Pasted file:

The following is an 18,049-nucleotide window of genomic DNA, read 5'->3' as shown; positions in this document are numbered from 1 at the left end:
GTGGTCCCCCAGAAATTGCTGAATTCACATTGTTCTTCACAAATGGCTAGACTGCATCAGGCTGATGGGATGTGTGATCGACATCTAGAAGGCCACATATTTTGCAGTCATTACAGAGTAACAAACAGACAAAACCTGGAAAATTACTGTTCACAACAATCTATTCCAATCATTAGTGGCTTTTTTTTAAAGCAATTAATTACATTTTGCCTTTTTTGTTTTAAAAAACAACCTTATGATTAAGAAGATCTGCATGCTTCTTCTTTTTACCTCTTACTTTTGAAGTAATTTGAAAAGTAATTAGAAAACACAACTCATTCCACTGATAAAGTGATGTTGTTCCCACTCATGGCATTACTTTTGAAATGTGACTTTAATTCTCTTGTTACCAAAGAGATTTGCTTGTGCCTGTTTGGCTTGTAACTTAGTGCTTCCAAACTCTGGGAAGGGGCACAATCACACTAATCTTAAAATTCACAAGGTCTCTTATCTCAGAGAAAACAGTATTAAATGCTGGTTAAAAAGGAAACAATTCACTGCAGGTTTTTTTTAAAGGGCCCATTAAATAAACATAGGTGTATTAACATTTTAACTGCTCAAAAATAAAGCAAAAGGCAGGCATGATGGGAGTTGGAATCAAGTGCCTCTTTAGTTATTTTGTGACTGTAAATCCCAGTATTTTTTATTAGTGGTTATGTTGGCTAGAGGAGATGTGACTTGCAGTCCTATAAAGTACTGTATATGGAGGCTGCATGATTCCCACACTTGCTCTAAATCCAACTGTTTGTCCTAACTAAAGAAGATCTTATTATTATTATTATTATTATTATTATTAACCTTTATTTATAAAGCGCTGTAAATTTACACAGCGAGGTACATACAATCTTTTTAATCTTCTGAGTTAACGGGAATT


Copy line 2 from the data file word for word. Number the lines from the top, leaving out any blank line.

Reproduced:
GTGGTCCCCCAGAAATTGCTGAATTCACATTGTTCTTCACAAATGGCTAGACTGCATCAGGCTGATGGGATGTGTGATCGACATCTAGAAGGCCACATATTTTGCAGTCATTACAGAGTAACAAACAGACAAAACCTGGAAAATTACTGTTCACAACAATCTATTCCAATCATTAGTGGCTTTTTTTTAAAGCAATTAATTACATTTTGCCTTTTTTGTTTTAAAAAACAACCTTATGATTAAGAAGATCTGCATGCTTCTTCTTTTTACCTCTTACTTTTGAAGTAATTTGAAAAGTAATTAGAAAACACAACTCATTCCACTGATAAAGTGATGTTGTTCCCACTCATGGCATTACTTTTGAAATGTGACTTTAATTCTCTTGTTACCAAAGAGATTTGCTTGTGCCTGTTTGGCTTGTAACTTAGTGCTTCCAAACTCTGGGAAGGGGCACAATCACACTAATCTTAAAATTCACAAGGTCTCTTATCTCAGAGAAAACAGTATTAAATGCTGGTTAAAAAGGAAACAATTCACTGCAGGTTTTTTTTAAAGGGCCCATTAAATAAACATAGGTGTATTAACATTTTAACTGCTCAAAAATAAAGCAAAAGGCAGGCATGATGGGAGTTGGAATCAAGTGCCTCTTTAGTTATTTTGTGACTGTAAATCCCAGTATTTTTTATTAGTGGTTATGTTGGCTAGAGGAGATGTGACTTGCAGTCCTATAAAGTACTGTATATGGAGGCTGCATGATTCCCACACTTGCTCTAAATCCAACTGTTTGTCCTAACTAAAGAAGATCTTATTATTATTATTATTATTATTATTATTAACCTTTATTTATAAAGCGCTGTAAATTTACACAGCGAGGTACATACAATCTTTTTAATCTTCTGAGTTAACGGGAATT